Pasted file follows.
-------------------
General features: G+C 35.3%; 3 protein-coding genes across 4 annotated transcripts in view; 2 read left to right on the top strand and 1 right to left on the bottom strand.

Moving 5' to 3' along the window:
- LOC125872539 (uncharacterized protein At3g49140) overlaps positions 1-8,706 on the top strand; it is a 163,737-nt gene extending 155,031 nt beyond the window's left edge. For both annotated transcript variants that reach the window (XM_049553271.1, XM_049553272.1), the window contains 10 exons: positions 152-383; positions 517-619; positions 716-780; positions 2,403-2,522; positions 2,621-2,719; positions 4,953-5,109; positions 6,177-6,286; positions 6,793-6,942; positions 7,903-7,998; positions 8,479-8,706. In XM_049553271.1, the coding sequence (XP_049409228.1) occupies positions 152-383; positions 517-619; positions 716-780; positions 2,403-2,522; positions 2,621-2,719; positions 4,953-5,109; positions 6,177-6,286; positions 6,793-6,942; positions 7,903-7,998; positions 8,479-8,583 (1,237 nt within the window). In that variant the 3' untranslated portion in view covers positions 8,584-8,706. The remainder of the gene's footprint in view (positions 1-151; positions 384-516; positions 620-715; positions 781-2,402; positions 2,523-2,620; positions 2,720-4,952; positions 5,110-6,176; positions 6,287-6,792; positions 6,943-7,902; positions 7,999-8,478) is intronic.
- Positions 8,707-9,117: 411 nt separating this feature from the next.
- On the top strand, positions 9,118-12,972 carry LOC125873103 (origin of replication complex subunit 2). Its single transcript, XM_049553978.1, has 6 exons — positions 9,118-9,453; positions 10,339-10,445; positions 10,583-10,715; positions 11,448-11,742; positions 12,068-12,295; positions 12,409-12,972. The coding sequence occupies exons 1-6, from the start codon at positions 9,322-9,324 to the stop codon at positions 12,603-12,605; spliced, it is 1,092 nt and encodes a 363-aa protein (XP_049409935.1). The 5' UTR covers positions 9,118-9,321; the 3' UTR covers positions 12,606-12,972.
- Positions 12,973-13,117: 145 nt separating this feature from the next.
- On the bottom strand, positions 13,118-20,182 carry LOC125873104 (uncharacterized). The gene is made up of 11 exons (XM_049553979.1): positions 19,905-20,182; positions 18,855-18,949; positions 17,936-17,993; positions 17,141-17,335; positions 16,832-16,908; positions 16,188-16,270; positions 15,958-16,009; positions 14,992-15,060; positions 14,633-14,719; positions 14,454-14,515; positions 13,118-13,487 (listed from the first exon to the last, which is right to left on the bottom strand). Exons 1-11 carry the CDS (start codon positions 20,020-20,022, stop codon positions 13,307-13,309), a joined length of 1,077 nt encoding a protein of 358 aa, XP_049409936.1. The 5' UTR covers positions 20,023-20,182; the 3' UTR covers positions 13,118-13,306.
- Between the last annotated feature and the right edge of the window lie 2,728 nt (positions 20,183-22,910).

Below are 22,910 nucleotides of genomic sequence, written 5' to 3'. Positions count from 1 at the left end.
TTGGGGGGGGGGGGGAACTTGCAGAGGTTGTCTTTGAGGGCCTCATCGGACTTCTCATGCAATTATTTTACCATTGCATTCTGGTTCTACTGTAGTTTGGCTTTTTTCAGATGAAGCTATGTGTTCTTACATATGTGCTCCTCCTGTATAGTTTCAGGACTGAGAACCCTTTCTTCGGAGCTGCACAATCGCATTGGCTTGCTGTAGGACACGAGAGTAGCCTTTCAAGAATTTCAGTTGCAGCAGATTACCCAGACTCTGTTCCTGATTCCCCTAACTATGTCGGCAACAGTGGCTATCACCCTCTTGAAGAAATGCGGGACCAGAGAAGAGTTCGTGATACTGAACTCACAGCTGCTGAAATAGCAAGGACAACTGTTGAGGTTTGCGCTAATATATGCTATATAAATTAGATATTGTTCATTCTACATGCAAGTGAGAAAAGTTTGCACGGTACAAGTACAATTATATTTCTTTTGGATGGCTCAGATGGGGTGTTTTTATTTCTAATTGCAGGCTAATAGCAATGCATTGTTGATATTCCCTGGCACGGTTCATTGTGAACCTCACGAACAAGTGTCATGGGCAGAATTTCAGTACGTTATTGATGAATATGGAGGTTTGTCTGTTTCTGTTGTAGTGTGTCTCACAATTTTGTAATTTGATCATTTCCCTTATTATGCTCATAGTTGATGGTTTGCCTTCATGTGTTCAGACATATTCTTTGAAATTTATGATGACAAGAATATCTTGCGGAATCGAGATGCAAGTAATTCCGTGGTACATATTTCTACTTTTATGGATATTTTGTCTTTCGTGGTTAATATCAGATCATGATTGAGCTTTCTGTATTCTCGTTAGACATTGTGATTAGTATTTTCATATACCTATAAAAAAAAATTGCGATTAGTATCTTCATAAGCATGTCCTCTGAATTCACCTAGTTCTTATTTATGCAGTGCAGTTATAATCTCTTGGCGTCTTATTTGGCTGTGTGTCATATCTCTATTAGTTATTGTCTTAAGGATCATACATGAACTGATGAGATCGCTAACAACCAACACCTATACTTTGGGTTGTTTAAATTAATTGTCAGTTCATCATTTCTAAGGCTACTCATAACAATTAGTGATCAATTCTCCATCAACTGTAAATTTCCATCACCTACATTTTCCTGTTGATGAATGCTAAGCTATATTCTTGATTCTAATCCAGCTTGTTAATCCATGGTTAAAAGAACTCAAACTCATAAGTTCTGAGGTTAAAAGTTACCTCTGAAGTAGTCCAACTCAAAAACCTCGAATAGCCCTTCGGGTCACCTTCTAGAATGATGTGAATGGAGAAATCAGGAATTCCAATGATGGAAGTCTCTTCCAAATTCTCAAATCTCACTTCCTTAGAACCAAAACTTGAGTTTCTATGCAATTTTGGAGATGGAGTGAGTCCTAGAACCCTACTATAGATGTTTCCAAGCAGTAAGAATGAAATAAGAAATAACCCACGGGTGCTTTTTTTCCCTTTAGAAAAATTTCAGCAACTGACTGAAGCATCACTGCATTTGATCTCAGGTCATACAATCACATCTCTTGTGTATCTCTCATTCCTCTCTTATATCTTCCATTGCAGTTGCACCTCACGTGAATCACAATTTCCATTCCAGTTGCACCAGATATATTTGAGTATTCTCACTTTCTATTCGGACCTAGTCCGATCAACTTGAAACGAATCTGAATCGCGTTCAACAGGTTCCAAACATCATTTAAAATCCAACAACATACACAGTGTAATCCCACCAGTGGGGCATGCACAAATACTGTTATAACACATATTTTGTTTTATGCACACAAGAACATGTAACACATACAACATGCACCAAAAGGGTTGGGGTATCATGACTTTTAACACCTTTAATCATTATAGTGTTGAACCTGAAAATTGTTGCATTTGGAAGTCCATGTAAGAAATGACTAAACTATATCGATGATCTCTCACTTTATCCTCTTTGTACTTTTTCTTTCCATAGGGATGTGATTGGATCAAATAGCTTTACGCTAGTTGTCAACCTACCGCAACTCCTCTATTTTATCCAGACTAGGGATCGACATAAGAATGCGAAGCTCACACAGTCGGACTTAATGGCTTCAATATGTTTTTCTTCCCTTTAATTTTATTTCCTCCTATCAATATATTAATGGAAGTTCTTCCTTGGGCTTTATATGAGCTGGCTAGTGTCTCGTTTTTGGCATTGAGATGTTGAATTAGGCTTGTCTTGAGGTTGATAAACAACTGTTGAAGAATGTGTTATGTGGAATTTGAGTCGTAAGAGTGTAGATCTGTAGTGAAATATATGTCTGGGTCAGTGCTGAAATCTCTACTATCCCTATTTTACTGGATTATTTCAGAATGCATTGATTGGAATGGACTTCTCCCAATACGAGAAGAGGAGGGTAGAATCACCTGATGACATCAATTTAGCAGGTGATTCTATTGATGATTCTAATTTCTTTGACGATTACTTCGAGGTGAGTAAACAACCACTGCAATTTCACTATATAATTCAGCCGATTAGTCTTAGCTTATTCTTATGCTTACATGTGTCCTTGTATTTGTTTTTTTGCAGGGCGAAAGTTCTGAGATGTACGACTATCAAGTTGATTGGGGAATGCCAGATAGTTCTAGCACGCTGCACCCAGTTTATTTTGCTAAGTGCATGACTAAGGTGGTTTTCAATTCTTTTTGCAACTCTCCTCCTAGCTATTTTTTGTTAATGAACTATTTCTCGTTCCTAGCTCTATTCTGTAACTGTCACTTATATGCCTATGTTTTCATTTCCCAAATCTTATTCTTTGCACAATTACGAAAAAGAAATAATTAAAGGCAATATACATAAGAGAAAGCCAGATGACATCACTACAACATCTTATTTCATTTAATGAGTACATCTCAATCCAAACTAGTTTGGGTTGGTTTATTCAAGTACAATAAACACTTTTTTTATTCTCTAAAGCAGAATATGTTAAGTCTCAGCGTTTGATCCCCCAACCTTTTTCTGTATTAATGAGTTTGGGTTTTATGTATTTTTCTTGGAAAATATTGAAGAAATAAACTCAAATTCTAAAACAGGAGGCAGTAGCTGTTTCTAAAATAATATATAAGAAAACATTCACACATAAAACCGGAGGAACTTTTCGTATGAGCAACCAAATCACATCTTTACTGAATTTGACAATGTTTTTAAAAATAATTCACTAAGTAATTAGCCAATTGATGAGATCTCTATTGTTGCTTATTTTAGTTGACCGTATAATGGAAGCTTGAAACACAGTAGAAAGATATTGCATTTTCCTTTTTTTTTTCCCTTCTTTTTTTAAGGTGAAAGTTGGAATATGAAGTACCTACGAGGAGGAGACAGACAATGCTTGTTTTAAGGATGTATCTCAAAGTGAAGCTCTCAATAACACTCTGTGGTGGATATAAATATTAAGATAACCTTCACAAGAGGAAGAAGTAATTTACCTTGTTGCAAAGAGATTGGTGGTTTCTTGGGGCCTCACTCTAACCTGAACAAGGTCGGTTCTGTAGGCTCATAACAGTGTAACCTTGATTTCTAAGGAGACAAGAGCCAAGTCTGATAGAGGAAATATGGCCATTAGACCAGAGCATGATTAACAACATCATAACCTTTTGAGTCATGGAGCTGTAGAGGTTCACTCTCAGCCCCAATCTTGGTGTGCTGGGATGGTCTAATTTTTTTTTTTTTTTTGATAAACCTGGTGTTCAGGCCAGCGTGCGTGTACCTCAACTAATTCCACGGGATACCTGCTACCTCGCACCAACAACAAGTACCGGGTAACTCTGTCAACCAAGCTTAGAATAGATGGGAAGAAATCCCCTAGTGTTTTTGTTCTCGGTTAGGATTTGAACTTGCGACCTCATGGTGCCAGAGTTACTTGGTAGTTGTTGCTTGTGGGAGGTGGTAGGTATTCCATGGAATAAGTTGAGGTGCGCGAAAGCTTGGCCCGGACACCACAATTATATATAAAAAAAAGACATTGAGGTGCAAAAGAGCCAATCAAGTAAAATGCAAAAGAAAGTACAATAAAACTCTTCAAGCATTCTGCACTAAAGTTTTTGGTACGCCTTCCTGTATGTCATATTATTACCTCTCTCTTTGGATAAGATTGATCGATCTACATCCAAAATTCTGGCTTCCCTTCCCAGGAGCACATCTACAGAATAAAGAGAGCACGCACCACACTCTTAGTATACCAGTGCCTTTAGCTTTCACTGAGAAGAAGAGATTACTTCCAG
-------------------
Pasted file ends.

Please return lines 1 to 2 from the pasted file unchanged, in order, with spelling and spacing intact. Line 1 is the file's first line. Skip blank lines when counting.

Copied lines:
General features: G+C 35.3%; 3 protein-coding genes across 4 annotated transcripts in view; 2 read left to right on the top strand and 1 right to left on the bottom strand.

Moving 5' to 3' along the window: